For Jamie Potvin, the process starts when information about a new project begins to trickle in through one of the sales team members. Over the next days and weeks, she steeps herself in the client’s history and strategy, various signage suggestions, client and team requests, and specific requirements, as well as any graphic elements such as client logos that are already available. She also likes to look at comparable signage of the same size and classifications that’s already “out there” in the community.
Then she dives into the design process.
With more than fifteen years of experience, Jamie likes to start a project by working on some “looks”: rough sketches and simplified renderings of the new sign’s essentials. She’s usually able to come up with a few different ideas which she’ll review with the sales team and – once she’s polished the rough sketches so they are good enough – send off for client reaction and/or approval.
Jamie uses the client’s feedback, along with any additional input from the sales team, to fine tune the best of her rough sketches, working the signage design over and over again until it finally wins approval.
How long does the design process take?
“It depends,” recounts Jamie.
“With repeat clients,” she explains, because she often works again and again with the same local banks and other vendors, “they’ll usually prefer the same style and materials we’ve used on previous signs we’ve fabricated for them.” With new clients, the process is exploratory and full of interesting discoveries.
“Some clients have very few preconceptions about what they’re looking for, and will readily accept the best of our ideas. But other clients have very specific expectations for their new signage’s look and feel, although they may not be able to articulate what they want, easily, rapidly, or precisely. In those cases, it takes a while to get all the way to the design they really want.”
One recent design project involved two “filters” on the client’s desires: first, dealing with an intermediary instead of directly with the client, and second, having an architect in the mix.
“As a result,” says Jamie, “the information came in slowly, piecemeal. I’m patient, though, and try to keep working steadily toward what the client is looking for. Most times the sales team gets involved in the communication process. Occasionally, though, our normal process breaks down. Then the best route is for me to pick up a phone and start a conversation, asking specific questions to clarify what the client is trying to communicate.
“When I’m done with my part of a project, we have a mixture of detailed drawings, blueprints, and specifications on how the new sign will be made. I try to show all of the details that go into the new sign: the lighting, the various finishes on each of the materials, the specific sizes and dimensions, all of the components needed to build the sign, even the footing or attachment bracket details that show how it’s going to be installed in the ground or fastened to the side of a building,.”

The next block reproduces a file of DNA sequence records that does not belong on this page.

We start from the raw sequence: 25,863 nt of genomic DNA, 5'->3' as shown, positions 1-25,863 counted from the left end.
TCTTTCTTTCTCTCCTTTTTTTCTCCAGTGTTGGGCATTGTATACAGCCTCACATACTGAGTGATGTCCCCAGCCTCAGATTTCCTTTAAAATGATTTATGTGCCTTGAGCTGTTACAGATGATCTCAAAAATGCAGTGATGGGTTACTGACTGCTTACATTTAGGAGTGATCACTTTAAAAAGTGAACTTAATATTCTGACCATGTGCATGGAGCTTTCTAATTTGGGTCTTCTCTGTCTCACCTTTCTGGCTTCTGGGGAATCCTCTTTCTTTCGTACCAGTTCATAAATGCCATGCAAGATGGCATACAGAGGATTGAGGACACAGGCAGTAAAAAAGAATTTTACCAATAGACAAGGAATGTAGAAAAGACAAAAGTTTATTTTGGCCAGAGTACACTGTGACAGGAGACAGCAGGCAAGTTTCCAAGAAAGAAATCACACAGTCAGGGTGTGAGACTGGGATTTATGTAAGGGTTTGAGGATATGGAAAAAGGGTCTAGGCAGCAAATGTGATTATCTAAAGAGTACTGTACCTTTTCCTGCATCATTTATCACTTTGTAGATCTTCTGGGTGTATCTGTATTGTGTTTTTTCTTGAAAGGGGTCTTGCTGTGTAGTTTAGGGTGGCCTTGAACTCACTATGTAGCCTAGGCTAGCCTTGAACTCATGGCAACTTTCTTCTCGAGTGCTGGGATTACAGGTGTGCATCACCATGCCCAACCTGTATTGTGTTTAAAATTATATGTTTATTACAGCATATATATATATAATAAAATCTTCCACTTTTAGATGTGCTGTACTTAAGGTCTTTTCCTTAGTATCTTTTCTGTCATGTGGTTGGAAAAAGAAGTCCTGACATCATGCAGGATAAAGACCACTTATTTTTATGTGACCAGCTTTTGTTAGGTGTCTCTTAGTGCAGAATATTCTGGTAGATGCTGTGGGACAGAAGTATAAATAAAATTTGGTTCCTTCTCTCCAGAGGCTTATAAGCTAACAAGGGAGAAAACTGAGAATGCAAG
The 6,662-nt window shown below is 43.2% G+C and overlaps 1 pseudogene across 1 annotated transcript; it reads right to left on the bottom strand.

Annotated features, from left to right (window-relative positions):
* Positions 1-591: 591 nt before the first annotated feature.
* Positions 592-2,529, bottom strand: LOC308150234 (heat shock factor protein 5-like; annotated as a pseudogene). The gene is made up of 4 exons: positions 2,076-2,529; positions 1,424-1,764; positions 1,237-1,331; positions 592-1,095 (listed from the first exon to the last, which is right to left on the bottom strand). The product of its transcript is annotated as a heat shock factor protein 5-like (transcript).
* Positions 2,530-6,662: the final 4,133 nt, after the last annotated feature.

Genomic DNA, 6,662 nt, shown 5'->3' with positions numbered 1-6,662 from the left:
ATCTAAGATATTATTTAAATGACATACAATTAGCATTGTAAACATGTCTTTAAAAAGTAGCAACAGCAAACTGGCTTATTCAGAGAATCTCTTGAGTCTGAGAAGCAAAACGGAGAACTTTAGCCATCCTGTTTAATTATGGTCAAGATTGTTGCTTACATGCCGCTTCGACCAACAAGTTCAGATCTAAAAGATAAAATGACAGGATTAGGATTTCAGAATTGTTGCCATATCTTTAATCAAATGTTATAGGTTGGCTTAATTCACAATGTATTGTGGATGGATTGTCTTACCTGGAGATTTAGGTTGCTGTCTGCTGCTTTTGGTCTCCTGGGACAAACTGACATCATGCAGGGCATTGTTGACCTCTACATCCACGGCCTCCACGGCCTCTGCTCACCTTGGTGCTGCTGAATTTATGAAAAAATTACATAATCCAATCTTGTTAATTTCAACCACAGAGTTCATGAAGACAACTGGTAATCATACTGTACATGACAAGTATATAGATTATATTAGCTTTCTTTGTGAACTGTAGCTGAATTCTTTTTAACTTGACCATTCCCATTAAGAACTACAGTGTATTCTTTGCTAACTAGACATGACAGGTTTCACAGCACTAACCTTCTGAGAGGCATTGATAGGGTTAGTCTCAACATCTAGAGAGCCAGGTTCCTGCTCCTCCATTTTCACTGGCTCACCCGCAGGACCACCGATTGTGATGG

On any given project, Jamie’s deliverable package can stack up to as many as 50 pages of drawings and specifications, all of which goes to the project management team, who run the follow-on aspects of the job, including signage fabrication, obtaining permits, and final installation.
Moving On Up
“I took some design courses,” recalls Jamie, “then got my first job at a small sign shop when I was 18. I started out doing hands-on work, such as cutting and working with vinyl materials. When computers came in, I started fooling around with their capabilities. Later, after I moved to a larger sign company, I got to do a lot more work with signs. Even though I knew a lot about signs and had about 10 years of experience, I started here at Metro Sign and Awning as a kind of a receptionist.
“Right from the beginning, though, I was showing my design portfolio and trying to create some designs for some of our projects. Whenever the design team got swamped, I naturally helped out.
“After a while, I moved up to office management, and then I was finally given the chance to try out for the design team. That’s where I always knew I wanted to work. I like being creative, and it’s fun because the work is different every day.
“Now design is my full-time assignment and I get to work on some pretty big sign projects. As much as I knew before, I’ve learned even more about signage inner workings, materials, sizes, and basically how to build signs.
“I still have a lot of learning to do, of course. On some of our bigger jobs, we’re dealing with extreme details and a great many specifications. I’m looking forward to mastering more of the complexity; there’s an endless amount of it, as new materials and new methods keep coming in.
“One very cool sign I worked on recently was for Northeastern University. It has color changing LED’s inside and looks amazing at night!”